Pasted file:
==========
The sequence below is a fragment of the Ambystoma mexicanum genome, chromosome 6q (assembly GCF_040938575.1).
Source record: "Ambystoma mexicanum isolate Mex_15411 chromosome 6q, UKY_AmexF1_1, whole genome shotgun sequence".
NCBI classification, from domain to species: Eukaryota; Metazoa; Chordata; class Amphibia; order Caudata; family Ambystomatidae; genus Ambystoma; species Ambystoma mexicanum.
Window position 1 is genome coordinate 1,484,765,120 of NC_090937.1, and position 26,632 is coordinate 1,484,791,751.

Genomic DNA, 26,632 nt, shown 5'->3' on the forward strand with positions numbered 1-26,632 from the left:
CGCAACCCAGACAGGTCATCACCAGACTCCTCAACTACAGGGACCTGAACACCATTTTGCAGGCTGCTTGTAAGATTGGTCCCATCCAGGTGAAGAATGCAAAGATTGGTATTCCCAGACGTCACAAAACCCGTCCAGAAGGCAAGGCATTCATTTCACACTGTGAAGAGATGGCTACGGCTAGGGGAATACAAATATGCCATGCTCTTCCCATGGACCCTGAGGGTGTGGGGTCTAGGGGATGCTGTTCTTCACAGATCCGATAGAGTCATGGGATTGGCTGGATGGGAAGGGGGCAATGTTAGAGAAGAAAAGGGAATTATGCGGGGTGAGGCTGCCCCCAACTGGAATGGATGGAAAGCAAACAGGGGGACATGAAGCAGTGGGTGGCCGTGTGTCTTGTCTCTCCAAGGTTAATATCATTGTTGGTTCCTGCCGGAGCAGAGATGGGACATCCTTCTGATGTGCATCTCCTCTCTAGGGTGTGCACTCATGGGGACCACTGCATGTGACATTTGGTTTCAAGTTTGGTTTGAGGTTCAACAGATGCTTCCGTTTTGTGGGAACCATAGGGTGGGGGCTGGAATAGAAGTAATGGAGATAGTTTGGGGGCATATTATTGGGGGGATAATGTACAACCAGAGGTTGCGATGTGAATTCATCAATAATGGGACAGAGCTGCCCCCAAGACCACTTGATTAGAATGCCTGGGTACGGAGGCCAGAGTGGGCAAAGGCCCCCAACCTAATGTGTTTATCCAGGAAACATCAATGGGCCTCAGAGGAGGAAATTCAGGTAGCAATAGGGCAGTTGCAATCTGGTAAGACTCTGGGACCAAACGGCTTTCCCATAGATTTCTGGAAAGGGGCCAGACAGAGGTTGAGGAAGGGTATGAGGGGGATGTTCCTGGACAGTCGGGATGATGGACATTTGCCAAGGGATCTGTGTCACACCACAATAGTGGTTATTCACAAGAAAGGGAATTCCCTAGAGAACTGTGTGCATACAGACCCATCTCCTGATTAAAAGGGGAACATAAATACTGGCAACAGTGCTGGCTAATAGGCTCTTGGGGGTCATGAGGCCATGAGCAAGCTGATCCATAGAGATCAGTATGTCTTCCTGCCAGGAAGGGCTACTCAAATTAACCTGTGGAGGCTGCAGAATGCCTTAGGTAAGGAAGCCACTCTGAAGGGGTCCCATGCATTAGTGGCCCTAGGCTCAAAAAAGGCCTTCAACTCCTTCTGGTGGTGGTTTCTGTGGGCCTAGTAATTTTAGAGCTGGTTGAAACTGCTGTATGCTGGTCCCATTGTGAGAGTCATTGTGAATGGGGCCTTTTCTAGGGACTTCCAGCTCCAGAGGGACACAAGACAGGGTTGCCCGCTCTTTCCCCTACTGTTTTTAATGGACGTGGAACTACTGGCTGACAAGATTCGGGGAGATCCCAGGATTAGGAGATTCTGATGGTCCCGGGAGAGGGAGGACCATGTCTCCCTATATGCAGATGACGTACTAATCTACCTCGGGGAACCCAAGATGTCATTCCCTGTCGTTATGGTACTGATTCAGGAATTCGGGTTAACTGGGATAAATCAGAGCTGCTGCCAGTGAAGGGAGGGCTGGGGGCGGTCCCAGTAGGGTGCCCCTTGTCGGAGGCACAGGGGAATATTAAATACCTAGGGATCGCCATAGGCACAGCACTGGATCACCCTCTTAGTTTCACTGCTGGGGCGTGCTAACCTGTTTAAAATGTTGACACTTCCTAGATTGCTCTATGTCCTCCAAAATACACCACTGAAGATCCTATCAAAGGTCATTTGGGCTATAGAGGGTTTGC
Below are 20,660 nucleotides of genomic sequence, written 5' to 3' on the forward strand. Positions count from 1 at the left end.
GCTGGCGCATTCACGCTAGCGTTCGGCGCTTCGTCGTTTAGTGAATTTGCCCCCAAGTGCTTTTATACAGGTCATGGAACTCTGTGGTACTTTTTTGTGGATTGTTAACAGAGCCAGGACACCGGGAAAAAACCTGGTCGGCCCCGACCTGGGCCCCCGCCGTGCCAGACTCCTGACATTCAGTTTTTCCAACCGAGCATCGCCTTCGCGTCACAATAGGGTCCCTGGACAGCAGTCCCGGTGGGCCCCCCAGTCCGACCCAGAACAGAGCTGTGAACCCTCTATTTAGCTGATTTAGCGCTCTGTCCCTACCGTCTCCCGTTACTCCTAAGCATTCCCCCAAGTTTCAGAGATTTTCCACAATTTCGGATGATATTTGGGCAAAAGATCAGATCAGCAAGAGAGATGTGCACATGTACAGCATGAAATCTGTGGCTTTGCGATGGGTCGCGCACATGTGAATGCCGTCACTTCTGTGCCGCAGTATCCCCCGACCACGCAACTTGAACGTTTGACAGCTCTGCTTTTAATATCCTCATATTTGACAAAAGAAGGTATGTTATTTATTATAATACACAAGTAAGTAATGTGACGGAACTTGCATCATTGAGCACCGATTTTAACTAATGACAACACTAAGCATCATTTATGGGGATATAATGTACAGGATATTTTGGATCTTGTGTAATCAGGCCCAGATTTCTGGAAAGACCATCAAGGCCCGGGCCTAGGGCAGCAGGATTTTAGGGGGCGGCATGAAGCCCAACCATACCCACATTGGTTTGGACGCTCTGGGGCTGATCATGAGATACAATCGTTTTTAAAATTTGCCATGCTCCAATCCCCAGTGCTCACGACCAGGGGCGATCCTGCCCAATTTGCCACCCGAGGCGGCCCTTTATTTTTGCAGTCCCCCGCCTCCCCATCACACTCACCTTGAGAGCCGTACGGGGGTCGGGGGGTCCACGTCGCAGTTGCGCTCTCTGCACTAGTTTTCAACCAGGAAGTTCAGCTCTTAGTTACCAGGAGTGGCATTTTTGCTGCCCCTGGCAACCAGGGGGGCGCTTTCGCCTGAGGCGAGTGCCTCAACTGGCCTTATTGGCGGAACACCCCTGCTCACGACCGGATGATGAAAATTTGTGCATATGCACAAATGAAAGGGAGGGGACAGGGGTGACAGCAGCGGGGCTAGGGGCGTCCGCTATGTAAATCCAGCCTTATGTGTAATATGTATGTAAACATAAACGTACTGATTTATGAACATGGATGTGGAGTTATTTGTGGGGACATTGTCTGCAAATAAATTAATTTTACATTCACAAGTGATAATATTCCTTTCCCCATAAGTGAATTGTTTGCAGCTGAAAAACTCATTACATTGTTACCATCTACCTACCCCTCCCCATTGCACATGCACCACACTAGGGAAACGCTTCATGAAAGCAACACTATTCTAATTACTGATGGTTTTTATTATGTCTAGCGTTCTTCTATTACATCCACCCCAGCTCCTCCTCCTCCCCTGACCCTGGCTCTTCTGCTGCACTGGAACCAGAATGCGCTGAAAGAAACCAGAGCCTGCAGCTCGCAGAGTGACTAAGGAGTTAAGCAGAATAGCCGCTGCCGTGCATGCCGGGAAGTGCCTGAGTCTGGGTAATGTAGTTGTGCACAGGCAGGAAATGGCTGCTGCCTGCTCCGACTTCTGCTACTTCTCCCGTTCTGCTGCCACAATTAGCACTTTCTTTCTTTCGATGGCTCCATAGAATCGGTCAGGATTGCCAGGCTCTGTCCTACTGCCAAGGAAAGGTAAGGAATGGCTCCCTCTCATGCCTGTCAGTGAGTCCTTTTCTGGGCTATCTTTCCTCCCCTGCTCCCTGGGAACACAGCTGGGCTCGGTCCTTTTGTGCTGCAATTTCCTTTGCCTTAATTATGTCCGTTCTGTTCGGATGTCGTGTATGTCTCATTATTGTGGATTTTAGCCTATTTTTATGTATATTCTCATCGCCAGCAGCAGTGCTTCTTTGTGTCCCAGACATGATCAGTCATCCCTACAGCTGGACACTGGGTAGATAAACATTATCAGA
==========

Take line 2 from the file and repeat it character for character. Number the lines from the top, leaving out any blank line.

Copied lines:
Source record: "Ambystoma mexicanum isolate Mex_15411 chromosome 6q, UKY_AmexF1_1, whole genome shotgun sequence".